I’ve had very little experience when it comes to waiting. I don’t know the pain of unmet desires for a spouse. I don’t know the pain of infertility. I don’t know the pain of waiting for a deployed parent to come home or the pain of waiting for a steady job. But I do know the pain of waiting for adoption.
I remember the exact moment that I first experienced a strong desire to adopt. I was 17, in India, and sitting on a concrete floor. A young girl, usually so playful and rambunctious, sat on my lap weeping. In her broken English she cried, “Me no have parents.” My stomach was in knots, and my waiting began.
My husband was completely on board about adoption when we got married. But we were young newlyweds and needed a few years until we could meet India’s age requirements. During those years of waiting, I had two beautiful sons. They are such gifts, and to a degree they distracted me from the wait. Yet it didn’t erase my intense longing to adopt. Finally, on my 27th birthday, we filled out our application.
The process to adopt from India typically takes 2-3 years*. Outside of some frustrating delays during our home study, the timeline has been moving as expected. On June 28th, we received the referral for our daughter. As any adoptive parent can attest, the joy we felt that day was surreal and overwhelming. But then time slowed down. Somehow the past 10 weeks have felt longer than the previous 11 years.
The wait after accepting a referral from India is 12-18 months. So far, it seems close to unbearable. There are days that I wake up and almost feel physical pain—as if my heart is being crushed. On other days there is a heavy lump in the back of my throat, refusing to be swallowed and begging for the floodgates to open. The difference between waiting for a hypothetical child, and waiting for your child is incomparable.
I have a daughter! A daughter who is half way around the world. I have already missed her first smile, her first steps, her first words. When she’s sick, I can’t hold her. When she’s sad, I can’t comfort her. I don’t know her favorite foods. I don’t know what scares her or what makes her laugh. There is nothing I can do for this little girl that I love so much.
The wait feels so arbitrary. We were matched, it was approved, why another 12-18 months? Yet I know that God’s plans are never arbitrary. That His ways are beyond my comprehension. And I know there is purpose behind the pain of waiting.
Some purposes are easily recognizable. I know that as I wait, God is teaching me to trust Him more deeply. I know that as I cry and yearn to hold my child, God is reminding me that His ever-present, ever-loving arms are holding her. I know that as I desperately pray over her, God is reminding me that I only have the illusion of control over my sons, and that I should be praying just as desperately on their behalf.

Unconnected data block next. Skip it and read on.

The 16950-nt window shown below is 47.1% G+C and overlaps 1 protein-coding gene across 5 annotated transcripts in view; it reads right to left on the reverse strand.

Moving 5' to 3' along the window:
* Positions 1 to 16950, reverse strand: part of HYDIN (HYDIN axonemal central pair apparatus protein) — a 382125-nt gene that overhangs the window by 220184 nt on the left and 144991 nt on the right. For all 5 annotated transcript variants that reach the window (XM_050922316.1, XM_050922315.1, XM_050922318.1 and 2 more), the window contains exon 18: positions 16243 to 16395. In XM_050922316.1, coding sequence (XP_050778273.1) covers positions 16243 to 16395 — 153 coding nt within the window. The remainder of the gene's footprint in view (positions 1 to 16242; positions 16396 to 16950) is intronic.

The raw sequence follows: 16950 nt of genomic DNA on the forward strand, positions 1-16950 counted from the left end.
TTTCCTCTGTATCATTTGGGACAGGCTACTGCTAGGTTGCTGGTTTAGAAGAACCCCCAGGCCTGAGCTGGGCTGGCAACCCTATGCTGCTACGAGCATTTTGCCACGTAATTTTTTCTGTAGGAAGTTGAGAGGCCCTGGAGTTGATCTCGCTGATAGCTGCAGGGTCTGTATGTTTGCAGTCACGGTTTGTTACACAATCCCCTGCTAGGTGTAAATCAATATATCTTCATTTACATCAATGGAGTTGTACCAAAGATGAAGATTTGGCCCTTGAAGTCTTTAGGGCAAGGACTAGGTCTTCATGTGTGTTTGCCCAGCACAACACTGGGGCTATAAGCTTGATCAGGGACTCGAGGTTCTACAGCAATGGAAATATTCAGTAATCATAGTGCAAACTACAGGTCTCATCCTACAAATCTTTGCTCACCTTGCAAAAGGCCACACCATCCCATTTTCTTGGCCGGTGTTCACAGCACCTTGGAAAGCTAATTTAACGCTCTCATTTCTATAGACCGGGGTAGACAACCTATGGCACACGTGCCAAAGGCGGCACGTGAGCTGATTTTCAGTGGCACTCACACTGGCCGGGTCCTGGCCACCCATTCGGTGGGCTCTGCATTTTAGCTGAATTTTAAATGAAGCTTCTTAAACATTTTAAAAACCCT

But with as important as these lessons are, He’s teaching me something deeper. Countless circumstances can teach joy amidst trials and trust amidst heartache. But there are unique lessons that can only be found in waiting.
As I experience the pain of waiting for my daughter, I am reminded of the One for whom my soul truly waits. I am waiting for the King of Glory, waiting to dwell with my Risen Savior. Caught up in this life, I too easily forget the ultimate unification for which I wait. I’m often too distracted to feel the yearning that resides in the depths of my heart for the Only One who can satisfy my soul. The daily trial of waiting for my daughter, has been a daily reminder that I’m waiting for my Lord.
I can’t even begin to imagine the heights of emotions I will feel when I finally take her into my arms. Yet I do know this: the overflow of joy culminating after years of anticipation, will be but a glimpse of what’s to come. When I finally see Him. Someday, it will be to His arms that I run, and it will be His nail-scarred hands that hold me. Someday, I will finally be face-to-face with the One who paid the greatest price to welcome me into His family.
*Wait times have been decreasing and are now typically 18-24 months.